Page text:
Navigating the system is relatively straight forward using the four-way circular pad on the remote, and the central button to select. Pressing the Menu button is like pressing Back in most situations.
One point to be wary of however, is that if you are using the remote with an active MacBook in the room, then you will also begin controlling this, which can be rather annoying. This can however be solved by simply turning off the remote function of your MacBook.
As well as the physical remote, Apple TV can be controlled using the Remote app for your iPhone/iPad/iPod touch. The interface is simple, letting you swipe up/down/left/right to navigate and tap to select. The main benefit however is being able to use the on-screen menu for typing.
Apple TV: Performance
First off, a word on the quality of the video streamed through Apple TV. The quality of what you see on your TV depends hugely on the speed of your broadband connection and while downloads from the iTunes store worked well (thanks to the caching feature) - even when watching in Full HD - we did encounter a lot of problems with the Netflix app. This was particularly evident at peak evening hours when ISPs traditionally 'manage' there networks by slowing down your speed.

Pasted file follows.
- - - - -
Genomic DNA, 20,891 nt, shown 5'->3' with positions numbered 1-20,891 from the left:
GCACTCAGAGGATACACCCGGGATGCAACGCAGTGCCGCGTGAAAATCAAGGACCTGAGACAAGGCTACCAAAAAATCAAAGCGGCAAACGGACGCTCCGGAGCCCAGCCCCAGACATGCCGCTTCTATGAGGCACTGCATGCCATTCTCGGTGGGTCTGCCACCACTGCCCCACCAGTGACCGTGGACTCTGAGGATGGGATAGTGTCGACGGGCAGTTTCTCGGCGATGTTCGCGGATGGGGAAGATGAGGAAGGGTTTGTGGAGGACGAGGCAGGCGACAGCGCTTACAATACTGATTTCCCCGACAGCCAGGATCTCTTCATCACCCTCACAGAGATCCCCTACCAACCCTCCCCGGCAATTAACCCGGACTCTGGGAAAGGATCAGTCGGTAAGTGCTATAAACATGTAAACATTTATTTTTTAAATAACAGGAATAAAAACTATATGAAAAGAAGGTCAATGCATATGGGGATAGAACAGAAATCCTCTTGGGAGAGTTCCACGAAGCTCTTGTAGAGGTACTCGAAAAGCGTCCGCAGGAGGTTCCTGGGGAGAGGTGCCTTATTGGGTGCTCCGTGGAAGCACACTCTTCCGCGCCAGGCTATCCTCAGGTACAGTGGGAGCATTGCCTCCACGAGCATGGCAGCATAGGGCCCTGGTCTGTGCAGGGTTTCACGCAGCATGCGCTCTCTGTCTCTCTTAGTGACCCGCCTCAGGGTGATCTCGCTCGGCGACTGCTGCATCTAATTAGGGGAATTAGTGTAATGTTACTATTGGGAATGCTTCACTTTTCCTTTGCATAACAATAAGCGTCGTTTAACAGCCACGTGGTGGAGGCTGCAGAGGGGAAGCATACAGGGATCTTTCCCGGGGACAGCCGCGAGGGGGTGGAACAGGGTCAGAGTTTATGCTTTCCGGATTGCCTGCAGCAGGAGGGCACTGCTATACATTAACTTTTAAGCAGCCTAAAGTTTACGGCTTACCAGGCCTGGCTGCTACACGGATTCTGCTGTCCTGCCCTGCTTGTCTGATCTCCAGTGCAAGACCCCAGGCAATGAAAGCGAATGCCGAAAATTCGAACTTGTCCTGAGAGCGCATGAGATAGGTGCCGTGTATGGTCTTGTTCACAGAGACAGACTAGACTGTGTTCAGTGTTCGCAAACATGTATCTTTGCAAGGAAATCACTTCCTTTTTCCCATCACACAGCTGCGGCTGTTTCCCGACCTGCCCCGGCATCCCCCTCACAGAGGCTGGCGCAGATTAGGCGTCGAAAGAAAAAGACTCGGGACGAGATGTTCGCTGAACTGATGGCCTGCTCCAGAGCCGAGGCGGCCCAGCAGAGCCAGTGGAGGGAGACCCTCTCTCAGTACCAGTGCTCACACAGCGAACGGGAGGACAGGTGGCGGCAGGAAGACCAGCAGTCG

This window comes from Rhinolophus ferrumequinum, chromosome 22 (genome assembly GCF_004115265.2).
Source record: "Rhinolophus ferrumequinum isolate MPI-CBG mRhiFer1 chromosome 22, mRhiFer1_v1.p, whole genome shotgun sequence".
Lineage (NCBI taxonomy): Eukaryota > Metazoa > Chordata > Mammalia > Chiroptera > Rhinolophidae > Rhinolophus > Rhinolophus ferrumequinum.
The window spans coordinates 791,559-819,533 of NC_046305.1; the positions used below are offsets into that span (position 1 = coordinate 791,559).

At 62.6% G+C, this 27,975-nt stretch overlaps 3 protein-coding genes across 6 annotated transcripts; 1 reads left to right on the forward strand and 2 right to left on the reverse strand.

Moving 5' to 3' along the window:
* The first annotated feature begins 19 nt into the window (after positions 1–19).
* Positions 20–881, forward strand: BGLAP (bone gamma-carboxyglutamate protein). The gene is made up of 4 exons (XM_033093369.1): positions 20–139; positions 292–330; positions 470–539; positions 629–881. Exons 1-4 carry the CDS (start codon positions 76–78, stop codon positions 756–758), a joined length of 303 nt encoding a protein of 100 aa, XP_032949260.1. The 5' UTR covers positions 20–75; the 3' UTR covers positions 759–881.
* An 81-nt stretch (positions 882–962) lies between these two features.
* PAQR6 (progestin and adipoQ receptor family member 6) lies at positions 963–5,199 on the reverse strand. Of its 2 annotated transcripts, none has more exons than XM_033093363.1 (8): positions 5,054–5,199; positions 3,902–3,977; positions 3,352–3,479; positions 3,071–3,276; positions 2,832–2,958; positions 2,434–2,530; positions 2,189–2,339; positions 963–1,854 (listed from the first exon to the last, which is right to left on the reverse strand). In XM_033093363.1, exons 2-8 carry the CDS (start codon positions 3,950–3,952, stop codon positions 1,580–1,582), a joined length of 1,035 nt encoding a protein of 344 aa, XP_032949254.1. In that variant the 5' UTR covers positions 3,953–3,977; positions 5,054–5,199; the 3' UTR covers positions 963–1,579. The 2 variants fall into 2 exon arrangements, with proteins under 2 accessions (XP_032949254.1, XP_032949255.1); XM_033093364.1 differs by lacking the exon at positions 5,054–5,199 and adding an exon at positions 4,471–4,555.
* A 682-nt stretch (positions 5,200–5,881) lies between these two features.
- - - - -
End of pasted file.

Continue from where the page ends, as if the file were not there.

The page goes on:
In general, the Apple TV doesn't really do that much. It lets you rent or buy films, buy TV shows and buy music from the iTunes catalogue; stream movies and TV shows from Netflix (with a subscription); browse YouTube, and if you're into American sports you can watch live Major League Baseball too - again with a subscription.
TV shows cannot be rented but can be purchased from as little as £1.49 for Standard Definition (SD) episodes (£2.49 for HD) while entire seasons can be had for as little as £4.49 (SD) and £9.99 (HD). This is not particularly good value however, as these lower prices are for older and less popular shows. Looking at the more popular shows, such as House, its entire Season One will set you back £26.99, while buying the DVD from Amazon will cost less than £10.
Film rentals begin at £3.49 and you can buy movies, such as The Adventures of Tintin for £9.99, which is good value. The catalogue of films, and to a lesser extent TV shows, is poor however. Go looking for a particular film slightly off the beaten track and you'll probably be disappointed.
Where it does work however is for catching up on TV episodes you might have missed and are not available anywhere on catch-up services. Also, having immediate access to this library of content could save you on a rainy Sunday afternoon with only Bolton vs Stoke on the TV.